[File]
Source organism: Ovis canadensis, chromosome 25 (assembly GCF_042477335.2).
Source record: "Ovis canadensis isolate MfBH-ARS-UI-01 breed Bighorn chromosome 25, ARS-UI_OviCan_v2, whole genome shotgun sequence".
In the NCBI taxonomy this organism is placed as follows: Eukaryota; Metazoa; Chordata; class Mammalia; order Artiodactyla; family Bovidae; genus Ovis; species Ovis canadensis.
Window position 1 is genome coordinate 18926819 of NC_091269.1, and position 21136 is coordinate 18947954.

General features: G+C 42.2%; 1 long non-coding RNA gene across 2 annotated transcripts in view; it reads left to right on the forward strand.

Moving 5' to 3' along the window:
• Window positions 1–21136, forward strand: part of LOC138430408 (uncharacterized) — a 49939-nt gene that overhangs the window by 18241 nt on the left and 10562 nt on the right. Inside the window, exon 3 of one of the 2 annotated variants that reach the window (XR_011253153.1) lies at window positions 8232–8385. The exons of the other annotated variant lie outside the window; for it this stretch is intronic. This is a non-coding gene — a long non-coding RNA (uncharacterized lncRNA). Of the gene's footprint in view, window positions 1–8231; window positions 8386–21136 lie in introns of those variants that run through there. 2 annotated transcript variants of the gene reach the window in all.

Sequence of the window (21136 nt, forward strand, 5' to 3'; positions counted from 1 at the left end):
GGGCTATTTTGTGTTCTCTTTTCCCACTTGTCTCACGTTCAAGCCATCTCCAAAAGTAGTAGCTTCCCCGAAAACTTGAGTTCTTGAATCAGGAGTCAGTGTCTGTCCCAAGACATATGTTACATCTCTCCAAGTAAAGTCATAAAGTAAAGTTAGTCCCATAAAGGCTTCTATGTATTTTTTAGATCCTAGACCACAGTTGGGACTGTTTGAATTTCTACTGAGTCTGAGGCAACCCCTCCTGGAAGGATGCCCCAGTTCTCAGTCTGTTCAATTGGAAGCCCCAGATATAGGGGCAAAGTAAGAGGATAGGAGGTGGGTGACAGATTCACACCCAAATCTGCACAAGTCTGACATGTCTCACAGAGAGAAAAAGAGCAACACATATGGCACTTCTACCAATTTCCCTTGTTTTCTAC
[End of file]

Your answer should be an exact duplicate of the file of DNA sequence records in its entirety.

Source organism: Ovis canadensis, chromosome 25 (assembly GCF_042477335.2).
Source record: "Ovis canadensis isolate MfBH-ARS-UI-01 breed Bighorn chromosome 25, ARS-UI_OviCan_v2, whole genome shotgun sequence".
In the NCBI taxonomy this organism is placed as follows: Eukaryota; Metazoa; Chordata; class Mammalia; order Artiodactyla; family Bovidae; genus Ovis; species Ovis canadensis.
Window position 1 is genome coordinate 18926819 of NC_091269.1, and position 21136 is coordinate 18947954.

General features: G+C 42.2%; 1 long non-coding RNA gene across 2 annotated transcripts in view; it reads left to right on the forward strand.

Moving 5' to 3' along the window:
• Window positions 1–21136, forward strand: part of LOC138430408 (uncharacterized) — a 49939-nt gene that overhangs the window by 18241 nt on the left and 10562 nt on the right. Inside the window, exon 3 of one of the 2 annotated variants that reach the window (XR_011253153.1) lies at window positions 8232–8385. The exons of the other annotated variant lie outside the window; for it this stretch is intronic. This is a non-coding gene — a long non-coding RNA (uncharacterized lncRNA). Of the gene's footprint in view, window positions 1–8231; window positions 8386–21136 lie in introns of those variants that run through there. 2 annotated transcript variants of the gene reach the window in all.

Sequence of the window (21136 nt, forward strand, 5' to 3'; positions counted from 1 at the left end):
GGGCTATTTTGTGTTCTCTTTTCCCACTTGTCTCACGTTCAAGCCATCTCCAAAAGTAGTAGCTTCCCCGAAAACTTGAGTTCTTGAATCAGGAGTCAGTGTCTGTCCCAAGACATATGTTACATCTCTCCAAGTAAAGTCATAAAGTAAAGTTAGTCCCATAAAGGCTTCTATGTATTTTTTAGATCCTAGACCACAGTTGGGACTGTTTGAATTTCTACTGAGTCTGAGGCAACCCCTCCTGGAAGGATGCCCCAGTTCTCAGTCTGTTCAATTGGAAGCCCCAGATATAGGGGCAAAGTAAGAGGATAGGAGGTGGGTGACAGATTCACACCCAAATCTGCACAAGTCTGACATGTCTCACAGAGAGAAAAAGAGCAACACATATGGCACTTCTACCAATTTCCCTTGTTTTCTAC